My econometric half
I am Full Professor of econometrics at
of Economics - Ancona University (officially known as
Università Politecnica delle Marche -- boy, do I hate
this name). For e-mail communications, please
use this address.
I like doing different things. The list of my main works can be
The one thing I would say I'm quite good at is writing code; I've put
this to good use by contributing to the gretl
project (click here for more info).
Perhaps people who are into structural VARs will find my article
in structural VARs interesting;
paper version contains the same idea, but it's decidedly outdated
and abounds in typos and assorted mistakes. Here you'll find
the ox code to check identification
conditions. I also wrote (together with Sven Screiber)
package for estimating SVARs. If you try it out and spot any
mistakes, please tell me.
IV Interval Regression
Another article that a few people found useful is the one I wrote
together with Giulia Bettin
regression models with endogenous explanatory variables; the
title says it all.
You will find gretl code for doing IV interval
regression in this zip file. It
contains the same data that W. Greene uses in hist textbook to
illustrate ordinary IV estimation. The file "greene-ex.inp" contains
the example code. Unfortunately, we can't provide the data used in
the Empirical Economics article, as we have signed a strict
non-disclosure agreement, sorry.
To run the example, you should not need to modify any of the other
files, but of course you're welcome to study the code and any comment
is most welcome.
Giulia Bettin and I also wrote, together with Alberto Zazzaro,
a paper on
remittances by immigrants to Australia which attracted some
interest and was published on the Journal of Development
Economics. Apart from its content proper, a few people were
interested in the econometric techniques we employed. If you
download this zip file, you
will find the relevant gretl code on how to implement IV versions of
the Heckit and the double-hurdle estimators via LIML (no, we don't do
that funky nonparametric stuff here, thank you very much). I'd love to
give you the original Australian data to replicate the results in the
paper, but the NDA we signed forbids me to. Therefore, in the zip file
you will find a file, called "fakedata.gdt", containing artificial
data, which are simulated in such a way that the results you get are
roughly similar to those you find in the JDE paper.
Claudia Pigini and myself wrote a nice little piece of code to
estimate quickly and efficiently a variety of dynamic (that is, with
the lagged dependent variable among the regressors) binary response
models with panel datasets. It's called DPB, comes as a gretl package
and the documentation is available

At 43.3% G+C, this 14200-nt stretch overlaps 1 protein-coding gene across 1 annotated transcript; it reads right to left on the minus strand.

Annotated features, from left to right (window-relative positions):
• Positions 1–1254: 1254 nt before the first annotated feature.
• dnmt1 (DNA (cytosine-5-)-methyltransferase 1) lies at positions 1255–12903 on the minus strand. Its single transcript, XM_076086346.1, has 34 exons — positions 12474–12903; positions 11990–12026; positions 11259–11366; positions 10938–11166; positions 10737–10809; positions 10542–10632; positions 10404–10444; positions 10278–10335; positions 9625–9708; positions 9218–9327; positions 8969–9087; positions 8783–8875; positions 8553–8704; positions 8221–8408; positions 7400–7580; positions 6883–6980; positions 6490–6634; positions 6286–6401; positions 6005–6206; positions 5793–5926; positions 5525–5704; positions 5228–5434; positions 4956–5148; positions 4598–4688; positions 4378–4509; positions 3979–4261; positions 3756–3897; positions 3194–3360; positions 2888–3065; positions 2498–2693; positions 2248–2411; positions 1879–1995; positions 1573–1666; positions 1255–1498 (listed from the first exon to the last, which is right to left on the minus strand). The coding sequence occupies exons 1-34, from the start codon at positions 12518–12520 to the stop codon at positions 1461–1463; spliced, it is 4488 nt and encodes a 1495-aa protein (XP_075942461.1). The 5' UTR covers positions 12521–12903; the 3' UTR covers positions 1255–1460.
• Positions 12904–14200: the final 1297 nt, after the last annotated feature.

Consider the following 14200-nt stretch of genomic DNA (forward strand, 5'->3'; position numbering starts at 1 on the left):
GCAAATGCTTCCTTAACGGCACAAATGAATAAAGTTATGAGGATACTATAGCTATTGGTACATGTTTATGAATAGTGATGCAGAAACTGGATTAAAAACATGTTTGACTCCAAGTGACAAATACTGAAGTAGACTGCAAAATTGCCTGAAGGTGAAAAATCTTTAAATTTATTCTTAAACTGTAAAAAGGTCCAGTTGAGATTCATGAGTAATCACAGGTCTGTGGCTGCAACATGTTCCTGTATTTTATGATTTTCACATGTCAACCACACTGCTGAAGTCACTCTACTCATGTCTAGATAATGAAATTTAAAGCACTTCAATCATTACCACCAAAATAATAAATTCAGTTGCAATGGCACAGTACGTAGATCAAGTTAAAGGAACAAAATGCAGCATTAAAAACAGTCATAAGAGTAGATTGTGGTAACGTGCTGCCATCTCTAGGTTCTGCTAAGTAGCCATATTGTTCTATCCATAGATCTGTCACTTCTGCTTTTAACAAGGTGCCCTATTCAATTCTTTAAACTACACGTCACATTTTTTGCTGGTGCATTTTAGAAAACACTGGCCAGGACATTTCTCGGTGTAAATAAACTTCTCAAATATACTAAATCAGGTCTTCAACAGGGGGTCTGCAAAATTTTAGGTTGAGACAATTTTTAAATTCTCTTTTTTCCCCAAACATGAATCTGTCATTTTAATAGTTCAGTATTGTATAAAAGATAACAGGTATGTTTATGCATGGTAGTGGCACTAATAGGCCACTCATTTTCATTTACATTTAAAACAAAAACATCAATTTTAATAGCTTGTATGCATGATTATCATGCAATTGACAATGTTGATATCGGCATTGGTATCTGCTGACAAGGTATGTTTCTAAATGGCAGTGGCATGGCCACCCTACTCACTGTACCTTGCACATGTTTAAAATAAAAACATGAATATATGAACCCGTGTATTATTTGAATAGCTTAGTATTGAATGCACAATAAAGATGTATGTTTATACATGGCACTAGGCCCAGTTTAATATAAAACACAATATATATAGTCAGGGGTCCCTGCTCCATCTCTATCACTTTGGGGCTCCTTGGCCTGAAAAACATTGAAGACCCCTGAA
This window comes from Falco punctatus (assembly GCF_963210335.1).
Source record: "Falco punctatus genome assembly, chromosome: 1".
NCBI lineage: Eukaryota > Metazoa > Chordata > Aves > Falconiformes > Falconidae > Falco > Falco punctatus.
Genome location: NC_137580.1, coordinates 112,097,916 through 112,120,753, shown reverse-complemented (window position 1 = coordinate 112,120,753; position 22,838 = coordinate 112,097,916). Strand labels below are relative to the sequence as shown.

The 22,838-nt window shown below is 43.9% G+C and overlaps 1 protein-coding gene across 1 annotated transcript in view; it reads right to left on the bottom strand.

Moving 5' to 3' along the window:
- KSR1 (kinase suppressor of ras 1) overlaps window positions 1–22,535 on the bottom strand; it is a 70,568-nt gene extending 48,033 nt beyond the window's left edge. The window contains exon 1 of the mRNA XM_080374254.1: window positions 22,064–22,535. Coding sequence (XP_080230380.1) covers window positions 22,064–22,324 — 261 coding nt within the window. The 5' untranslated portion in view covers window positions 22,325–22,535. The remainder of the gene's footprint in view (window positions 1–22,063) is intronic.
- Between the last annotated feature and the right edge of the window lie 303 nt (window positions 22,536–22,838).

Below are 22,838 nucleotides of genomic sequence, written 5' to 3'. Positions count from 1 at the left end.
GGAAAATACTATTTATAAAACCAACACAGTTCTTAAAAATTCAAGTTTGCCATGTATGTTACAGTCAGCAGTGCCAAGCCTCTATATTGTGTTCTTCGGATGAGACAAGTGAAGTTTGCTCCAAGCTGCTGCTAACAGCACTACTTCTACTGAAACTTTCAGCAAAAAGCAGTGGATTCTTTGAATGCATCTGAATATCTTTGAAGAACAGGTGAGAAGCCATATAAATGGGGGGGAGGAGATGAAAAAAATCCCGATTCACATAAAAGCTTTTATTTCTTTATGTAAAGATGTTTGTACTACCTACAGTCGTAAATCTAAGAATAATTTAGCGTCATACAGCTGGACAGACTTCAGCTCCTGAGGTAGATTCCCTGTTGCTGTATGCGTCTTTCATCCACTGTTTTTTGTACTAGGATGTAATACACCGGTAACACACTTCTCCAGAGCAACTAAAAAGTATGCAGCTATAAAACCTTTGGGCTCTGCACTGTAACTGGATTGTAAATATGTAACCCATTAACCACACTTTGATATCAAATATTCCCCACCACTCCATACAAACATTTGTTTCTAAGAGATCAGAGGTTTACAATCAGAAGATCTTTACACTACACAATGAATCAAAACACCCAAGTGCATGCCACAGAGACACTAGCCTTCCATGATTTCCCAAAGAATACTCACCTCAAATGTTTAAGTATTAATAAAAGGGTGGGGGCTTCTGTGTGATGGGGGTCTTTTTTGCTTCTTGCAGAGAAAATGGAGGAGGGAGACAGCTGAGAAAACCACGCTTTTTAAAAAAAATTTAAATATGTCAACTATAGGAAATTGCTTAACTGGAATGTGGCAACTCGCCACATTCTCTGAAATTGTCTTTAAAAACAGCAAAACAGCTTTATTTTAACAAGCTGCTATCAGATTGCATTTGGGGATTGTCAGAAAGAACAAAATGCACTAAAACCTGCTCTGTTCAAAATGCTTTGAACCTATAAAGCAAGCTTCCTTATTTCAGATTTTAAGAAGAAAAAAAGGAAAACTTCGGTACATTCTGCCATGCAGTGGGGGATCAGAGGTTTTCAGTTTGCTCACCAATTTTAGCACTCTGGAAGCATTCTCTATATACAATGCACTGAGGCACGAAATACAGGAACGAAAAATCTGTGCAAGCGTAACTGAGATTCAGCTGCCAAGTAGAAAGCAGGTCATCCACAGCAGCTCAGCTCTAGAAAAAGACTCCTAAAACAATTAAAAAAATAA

a proper journal article is coming soon in the
JSS. Among the available
estimators you have a nice assortment of RE probit models, plus the QE
and Nigro (2010), which is more or less a FE estimator for dynamic
logit models (not exactly, but to give you the idea). It handles
unbalanced and gappy datasets, and it's relatively fast and robust.
It is my pride and privilege to contribute to the development of the
gretl econometric package. Gretl is
different from almost any other econometrics package, as it's released
under the GPL; this
means that copying and freely distributing the program is not only
perfectly legal, it's in fact encouraged. Clearly, this makes gretl
ideal for teaching (availability in several languages being an added
bonus point), but the most recent versions feature enough stuff to
make gretl not utterly useless for research work.
Nowadays, most advances in gretl happen through function
packages, that is, addons like you find on CRAN for R: have a
I've contributed quite a few.
Gretl is available for Windows, Mac OS X, Linux and BSD
(click here to
download). The software
review on gretl that you can find on the Journal of Applied
Econometrics is now very outdated; if you want to know what gretl
does and how, the easiest thing is to download it and to try it out
for yourselves: the user interface is so simple that everything should
be more or less obvious. Before downloading the program, you may want
to have a look
manuals; however, the manuals are included in the installer, so
you might as well grab the whole lot. Feel free to drop me an email
for suggestions and requests.
If you know a bit of C, you can even have a go at contributing
to have a look at the source code); not exactly easy-as-pie,
though. Moreover, compiling the source requires a reasonably
up-to-date Linux distibution (I
This is a tentative textbook for the Econometrics course I teach at
the undergraduate level. You can download it
Comments are most welcome.
Lecture notes on time series analysis (in Italian -- December
2008) Here are my lecture notes on time series analysis (in
Italian). There will never be a "final version". This one is
substantially revised and enlarged and there's even a preliminary
attempt to write a chapter on GARCH models. Thanks in advance to
anyone who spots and reports any error, omission or general
blunder. If you like them, please drop me an email (shameless
Note:I've been working on those lecture notes too little
recently. I must find some time to update them. Damn.
di analisi delle serie storiche (pdf format, about 1.8Mb)
Data in gretl format Here
you'll find a zip-compressed file holding the data (in gretl
format) used in the examples.
"Elementi di Econometria" (in Italian)